There’s something about the way it smells

This is a tricky for me. I don’t really believe, at least intellectually, that white people can’t create black protagonists. At least Anderson did make the black character the protagonist and not the two dimensional best friend. Had it been Hollywood they would have found some way to make a white protagonist a slave at the center of the story. I think it is as you say, D______, it is how Anderson creates this character of color that is important. What motivates the creation and how does Anderson weave Octavian into the world of his assumptions? Does the character have integrity or is he more projection. I’m thinking these are questions any writer has to ask if she is going to give birth to an autonomous work, what any artist has to ask for that matter – how can we artists/writers facilitate the growth of a character/work who/that defines itself, who/that grows beyond who we are?

I’ve definitely read examples of white authors who’ve done this. Years ago I read a novel by Michael Dorris, who was married to Louise Erdrich, and adopted two American Indian kids, who I think had fetal alcohol syndrome. I remember how deeply distressed I was when I found out he’d committed suicide. The novel of his I love is called Yellow Raft in Blue Water, which tells the story of three generations of American Indian Woman. The novel begins with the teenage daughter who is half Indian, half black and I can’t remember if each section was the voice of the woman or just her perspective, I think it was first person. Anyway, the second section was her mother’s story and the third her grandmother’s. Just thinking about it, and I read this years ago, brings a whole mix of emotions. I think what was so amazing about this novel, what Dorris was able to do, was that – I’m having a hard time putting it into words – but reading the first section about the daughter so poignantly and sensitvey presented her life – teenager, mixed race, American Indian, alone, living on a reservation, poor – that she fully came to life.  We also know her mother and grandmother filtered through who she is in this first section. While I was reading this section I assumed I knew the mother and grandmother. It was only when I read the Mother’s section that I realized how much of the character I did not know from the first section. By the time I got through the grandmother’s section I felt so fully and deeply connected to these characters and the fullness and sadness of their lives. I think that’s why even though I can’t remember the details of the story, the feelings I had are still so vividly present.

I suspect I wouldn’t have the same experience reading The Astonishing Life of Octavian Nothing. But, I don’t really know. I decided to sniff around the book instead and see if I could figure out whether Anderson did create a character and work that grew beyond him. Here’s an NPR interview with him on New & Notes – Unfortunately, Farai Chideya didn’t ask how he prepared to write a black character from such a different era.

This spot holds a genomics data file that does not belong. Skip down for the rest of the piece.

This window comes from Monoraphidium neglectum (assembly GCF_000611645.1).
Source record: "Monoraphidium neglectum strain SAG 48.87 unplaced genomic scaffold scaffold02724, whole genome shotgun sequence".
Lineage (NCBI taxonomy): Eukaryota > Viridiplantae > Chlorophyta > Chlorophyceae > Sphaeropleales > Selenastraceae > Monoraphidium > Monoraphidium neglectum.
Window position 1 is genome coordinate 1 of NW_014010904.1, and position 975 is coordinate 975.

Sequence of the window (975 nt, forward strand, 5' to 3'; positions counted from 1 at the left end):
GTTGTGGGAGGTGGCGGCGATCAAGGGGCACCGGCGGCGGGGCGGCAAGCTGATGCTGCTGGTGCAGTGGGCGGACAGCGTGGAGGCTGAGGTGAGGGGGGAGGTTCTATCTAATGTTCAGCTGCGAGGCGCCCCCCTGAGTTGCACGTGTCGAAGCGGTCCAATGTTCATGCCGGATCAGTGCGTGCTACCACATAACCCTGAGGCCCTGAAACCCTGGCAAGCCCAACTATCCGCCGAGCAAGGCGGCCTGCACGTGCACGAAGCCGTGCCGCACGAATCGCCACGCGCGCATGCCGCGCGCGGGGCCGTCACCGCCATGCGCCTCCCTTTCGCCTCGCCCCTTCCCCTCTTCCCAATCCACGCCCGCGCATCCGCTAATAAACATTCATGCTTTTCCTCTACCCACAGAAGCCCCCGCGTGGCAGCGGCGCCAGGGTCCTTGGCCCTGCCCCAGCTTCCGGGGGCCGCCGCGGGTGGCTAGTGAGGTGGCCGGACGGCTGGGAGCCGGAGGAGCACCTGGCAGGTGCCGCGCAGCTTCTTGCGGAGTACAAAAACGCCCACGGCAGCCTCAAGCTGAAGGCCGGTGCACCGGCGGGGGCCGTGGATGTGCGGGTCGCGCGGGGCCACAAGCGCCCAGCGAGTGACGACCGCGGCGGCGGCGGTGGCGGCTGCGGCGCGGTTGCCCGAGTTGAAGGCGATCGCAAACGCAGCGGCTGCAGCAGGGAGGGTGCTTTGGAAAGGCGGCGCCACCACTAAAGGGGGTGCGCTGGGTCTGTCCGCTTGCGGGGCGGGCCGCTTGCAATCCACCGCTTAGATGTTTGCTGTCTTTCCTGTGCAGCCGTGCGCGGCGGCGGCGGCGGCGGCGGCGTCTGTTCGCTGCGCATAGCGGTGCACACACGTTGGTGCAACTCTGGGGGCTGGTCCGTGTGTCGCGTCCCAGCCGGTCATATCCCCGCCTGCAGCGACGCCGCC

” When asked in that interview about this variety of subject matter, Anderson responded that it comes from “{r}estlessness and over-enthusiasm, I guess. I tend to get fixated on subjects serially, and I often write about them to exorcise my interest. I also believe firmly in forcing yourself to do things you think you can’t do, things you’ve never done before. The world is a dazzlingly varied place — why should we assent to limiting ourselves? Better to try and to fail . . .”

He does answer that question here somewhat.

7-Imp: Did you feel at all awkward about writing a story from the point of view of an African American slave? If so, then how did you deal with it?

M.T.: This issue actually delayed the writing of the book by five months. During that time, I thought a lot about the issue, talked it over with others. Concerned about the very real dangers of cooption, for almost half a year I writhed around trying to make up a new plot, trying to change who the narrator was . . . But it didn’t work. I kept coming back to Octavian himself. I knew him intensely. In many ways, I knew him better than I knew the narrators of my earlier books. I didn’t want to tell someone else’s story; his very idiosyncratic life was the one I wanted to narrate. And I didn’t want to water down the history: I knew that I wanted my character in the center of this storm, in the middle of this contestation of what independent identity meant.

In the end, all I can really say in my defense is that my commitment to these characters was total, encompassing these five years I’ve worked on the project, in which time it has become all-consuming. It’s for the reader to decide whether I was successful in producing these characters credibly. If I haven’t told the story well and with sufficient empathy, then I had no right to tell it.

What I wonder about is why only consider changing the plot and not how you might prepare to write a black character – by talking, interviewing black people, black writers who’ve written about slavery – Edward P. Jones could’ve been an amazing resource, for example. So I wonder if the character was already set before taking into consideration of what being black in the U.S. might mean, how the institution of slavery did and does continue to influence all of our understanding of what it means to be black. As I listened to this interview and read the interview I took these excerpts from I find myself asking if it really matters that Octavian is black? I can only really answer this question by reading the book, but there’s something about the way it smells.

7-Imp: What turns you on creatively, spiritually or emotionally?

M.T.: Variety, solitude, and the alien.


~ by evansmousike on August 9, 2008.

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